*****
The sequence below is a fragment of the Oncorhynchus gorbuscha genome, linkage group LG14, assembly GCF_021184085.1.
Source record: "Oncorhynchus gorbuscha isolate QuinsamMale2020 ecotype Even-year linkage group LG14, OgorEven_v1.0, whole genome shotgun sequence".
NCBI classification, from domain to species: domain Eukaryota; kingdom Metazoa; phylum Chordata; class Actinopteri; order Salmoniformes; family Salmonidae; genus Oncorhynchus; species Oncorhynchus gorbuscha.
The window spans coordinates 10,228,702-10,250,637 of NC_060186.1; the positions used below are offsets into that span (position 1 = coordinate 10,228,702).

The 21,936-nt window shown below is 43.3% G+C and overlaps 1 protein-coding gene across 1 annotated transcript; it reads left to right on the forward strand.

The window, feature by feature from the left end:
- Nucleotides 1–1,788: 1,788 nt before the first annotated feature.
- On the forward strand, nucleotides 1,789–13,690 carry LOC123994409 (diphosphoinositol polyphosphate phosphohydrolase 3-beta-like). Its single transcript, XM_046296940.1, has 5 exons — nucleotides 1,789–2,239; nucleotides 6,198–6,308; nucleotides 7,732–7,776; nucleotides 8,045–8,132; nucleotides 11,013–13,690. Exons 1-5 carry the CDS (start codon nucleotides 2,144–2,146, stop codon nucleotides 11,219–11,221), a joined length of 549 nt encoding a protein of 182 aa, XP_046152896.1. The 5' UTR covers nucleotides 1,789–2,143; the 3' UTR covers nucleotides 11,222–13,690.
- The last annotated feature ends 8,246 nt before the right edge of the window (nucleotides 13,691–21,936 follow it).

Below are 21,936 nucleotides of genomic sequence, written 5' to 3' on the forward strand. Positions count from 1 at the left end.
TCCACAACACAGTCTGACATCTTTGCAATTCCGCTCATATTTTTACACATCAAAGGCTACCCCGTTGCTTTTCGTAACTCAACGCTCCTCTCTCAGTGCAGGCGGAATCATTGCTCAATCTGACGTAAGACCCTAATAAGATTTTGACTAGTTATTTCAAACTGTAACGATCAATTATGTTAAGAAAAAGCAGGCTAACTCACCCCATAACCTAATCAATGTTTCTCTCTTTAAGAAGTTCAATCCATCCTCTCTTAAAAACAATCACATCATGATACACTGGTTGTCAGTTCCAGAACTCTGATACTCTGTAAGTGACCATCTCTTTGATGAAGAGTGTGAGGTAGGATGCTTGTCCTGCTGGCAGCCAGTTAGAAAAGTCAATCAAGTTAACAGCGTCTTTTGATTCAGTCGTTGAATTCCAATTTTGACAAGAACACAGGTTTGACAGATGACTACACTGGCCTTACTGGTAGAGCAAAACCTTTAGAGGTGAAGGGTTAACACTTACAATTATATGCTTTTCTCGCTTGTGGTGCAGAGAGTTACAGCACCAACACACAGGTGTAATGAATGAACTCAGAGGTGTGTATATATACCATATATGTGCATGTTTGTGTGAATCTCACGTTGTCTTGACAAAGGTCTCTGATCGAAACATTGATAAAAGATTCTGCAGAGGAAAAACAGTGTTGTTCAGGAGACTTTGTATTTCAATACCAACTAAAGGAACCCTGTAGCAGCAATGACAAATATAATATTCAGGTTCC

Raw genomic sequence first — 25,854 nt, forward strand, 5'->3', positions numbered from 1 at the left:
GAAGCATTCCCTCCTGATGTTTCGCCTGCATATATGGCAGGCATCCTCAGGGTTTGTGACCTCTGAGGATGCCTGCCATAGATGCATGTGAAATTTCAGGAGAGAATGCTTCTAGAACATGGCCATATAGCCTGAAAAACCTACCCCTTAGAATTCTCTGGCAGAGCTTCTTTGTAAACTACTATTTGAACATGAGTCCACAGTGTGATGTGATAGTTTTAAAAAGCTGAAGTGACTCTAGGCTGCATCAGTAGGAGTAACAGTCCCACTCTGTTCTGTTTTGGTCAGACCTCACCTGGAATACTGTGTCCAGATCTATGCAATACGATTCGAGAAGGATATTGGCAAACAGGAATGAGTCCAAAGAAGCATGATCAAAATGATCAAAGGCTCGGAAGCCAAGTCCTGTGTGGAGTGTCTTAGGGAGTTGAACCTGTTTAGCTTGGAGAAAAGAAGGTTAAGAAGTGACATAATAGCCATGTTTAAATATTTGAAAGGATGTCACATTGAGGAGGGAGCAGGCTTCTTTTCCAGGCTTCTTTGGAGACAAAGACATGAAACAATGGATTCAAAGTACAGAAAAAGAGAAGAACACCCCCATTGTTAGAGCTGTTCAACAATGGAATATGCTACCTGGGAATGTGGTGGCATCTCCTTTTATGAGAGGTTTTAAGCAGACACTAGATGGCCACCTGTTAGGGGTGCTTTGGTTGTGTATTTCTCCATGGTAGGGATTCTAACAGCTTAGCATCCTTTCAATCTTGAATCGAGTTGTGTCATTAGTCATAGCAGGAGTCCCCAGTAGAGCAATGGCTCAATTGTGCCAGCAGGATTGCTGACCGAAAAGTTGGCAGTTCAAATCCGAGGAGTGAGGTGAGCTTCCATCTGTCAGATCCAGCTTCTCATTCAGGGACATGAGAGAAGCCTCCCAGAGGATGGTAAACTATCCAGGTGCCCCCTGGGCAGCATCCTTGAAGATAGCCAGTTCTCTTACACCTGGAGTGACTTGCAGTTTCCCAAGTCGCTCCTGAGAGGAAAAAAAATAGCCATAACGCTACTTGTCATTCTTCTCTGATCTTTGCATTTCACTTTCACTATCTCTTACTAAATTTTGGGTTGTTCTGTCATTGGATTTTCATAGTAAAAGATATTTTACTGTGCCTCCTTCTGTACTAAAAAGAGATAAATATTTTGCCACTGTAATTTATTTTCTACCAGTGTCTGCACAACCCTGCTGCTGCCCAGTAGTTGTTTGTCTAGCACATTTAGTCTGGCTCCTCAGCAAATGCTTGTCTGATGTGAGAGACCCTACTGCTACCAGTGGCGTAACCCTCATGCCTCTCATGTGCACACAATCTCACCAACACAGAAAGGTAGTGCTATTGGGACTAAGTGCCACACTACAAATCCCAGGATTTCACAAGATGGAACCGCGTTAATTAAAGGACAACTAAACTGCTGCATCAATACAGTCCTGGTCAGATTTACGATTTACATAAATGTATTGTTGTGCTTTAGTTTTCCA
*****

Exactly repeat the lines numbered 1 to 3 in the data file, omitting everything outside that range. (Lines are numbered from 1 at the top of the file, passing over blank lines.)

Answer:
The sequence below is a fragment of the Oncorhynchus gorbuscha genome, linkage group LG14, assembly GCF_021184085.1.
Source record: "Oncorhynchus gorbuscha isolate QuinsamMale2020 ecotype Even-year linkage group LG14, OgorEven_v1.0, whole genome shotgun sequence".
NCBI classification, from domain to species: domain Eukaryota; kingdom Metazoa; phylum Chordata; class Actinopteri; order Salmoniformes; family Salmonidae; genus Oncorhynchus; species Oncorhynchus gorbuscha.